Chevrolet has announced it has completed production on a fleet of 130 Bolt EV models equipped with the automaker’s next-gen self-driving technology. Built at the Orion Assembly Plant in Orion Township, Michigan, the cars soon will join 50 other Bolt EVs fitted with General Motors’ current autonomous tech that are racking up on-road test miles in San Francisco; Scottsdale, Arizona; and the metro Detroit area.

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Back in January, GM became the first automaker to build self-driving cars on a regular production line. Working with its partner Cruise Automation–the San Francisco-based tech startup it purchased last year—GM has been able to accelerate the development and evaluation process. “To achieve what we want from self-driving cars, we must deploy them at scale," noted Cruise Automation CEO Kyle Vogt. "By developing the next-generation self-driving platform in San Francisco and manufacturing these cars in Michigan, we are creating the safest and most consistent conditions to bring our cars to the most challenging urban roads that we can find.”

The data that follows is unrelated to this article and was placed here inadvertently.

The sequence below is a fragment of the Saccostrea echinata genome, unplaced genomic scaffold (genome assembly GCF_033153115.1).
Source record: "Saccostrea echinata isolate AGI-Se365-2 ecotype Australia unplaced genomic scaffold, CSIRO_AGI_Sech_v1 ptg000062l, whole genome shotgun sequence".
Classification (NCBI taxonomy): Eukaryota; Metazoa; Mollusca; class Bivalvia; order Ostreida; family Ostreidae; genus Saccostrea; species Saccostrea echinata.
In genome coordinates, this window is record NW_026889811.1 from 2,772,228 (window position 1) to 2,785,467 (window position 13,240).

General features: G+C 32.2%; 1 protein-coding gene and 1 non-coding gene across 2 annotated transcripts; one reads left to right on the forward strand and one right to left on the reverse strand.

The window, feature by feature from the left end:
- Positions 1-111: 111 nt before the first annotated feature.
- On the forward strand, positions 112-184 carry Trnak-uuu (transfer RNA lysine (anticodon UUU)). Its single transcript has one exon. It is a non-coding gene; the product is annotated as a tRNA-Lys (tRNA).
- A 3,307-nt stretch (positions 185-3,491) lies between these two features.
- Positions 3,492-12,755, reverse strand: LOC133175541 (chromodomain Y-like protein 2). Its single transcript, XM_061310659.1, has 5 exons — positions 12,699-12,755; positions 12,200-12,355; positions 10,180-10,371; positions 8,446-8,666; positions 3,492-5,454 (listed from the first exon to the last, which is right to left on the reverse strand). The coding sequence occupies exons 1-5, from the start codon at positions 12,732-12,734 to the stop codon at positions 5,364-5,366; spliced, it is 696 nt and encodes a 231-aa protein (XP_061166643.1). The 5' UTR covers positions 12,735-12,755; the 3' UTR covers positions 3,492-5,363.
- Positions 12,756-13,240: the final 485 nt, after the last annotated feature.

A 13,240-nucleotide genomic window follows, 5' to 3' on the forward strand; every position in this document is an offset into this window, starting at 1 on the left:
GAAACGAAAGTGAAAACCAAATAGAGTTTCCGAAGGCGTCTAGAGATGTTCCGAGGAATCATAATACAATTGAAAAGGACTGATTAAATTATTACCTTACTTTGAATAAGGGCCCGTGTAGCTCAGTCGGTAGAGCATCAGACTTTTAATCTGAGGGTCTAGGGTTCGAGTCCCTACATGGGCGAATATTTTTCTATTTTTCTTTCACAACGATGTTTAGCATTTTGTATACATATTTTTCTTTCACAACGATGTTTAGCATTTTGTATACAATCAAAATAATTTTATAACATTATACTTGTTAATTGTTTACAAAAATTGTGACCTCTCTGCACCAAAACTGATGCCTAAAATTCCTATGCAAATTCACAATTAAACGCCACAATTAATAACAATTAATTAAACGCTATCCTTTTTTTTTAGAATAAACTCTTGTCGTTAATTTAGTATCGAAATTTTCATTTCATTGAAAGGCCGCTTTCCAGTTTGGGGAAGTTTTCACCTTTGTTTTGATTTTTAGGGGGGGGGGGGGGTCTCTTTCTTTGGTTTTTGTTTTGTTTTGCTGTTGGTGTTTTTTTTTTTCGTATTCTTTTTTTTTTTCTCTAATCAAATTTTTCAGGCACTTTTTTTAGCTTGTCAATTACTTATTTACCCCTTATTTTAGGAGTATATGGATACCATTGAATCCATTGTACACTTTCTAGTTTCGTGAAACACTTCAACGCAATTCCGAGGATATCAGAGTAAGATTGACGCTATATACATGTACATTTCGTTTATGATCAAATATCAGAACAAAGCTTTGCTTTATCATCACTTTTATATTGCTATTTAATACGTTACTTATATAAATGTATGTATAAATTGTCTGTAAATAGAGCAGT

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Vogt’s sentiments were echoed by GM Chairman and CEO Mary Barra who stated this production milestone opens the door to an expansion of the real-world knowledge base that “will help ensure our self-driving vehicles meet the same strict standards for safety and quality that we build into all of our vehicles and brings us one step closer to making our vision of personal mobility a reality.”

More Autonomous Vehicle/Driver Assist News:

BMW Vision Next 100 Concept looks toward tomorrow

KBB Study finds most Americans still prefer a hands-on approach

Ford’s Autonomous Fusion offers a peek into the future


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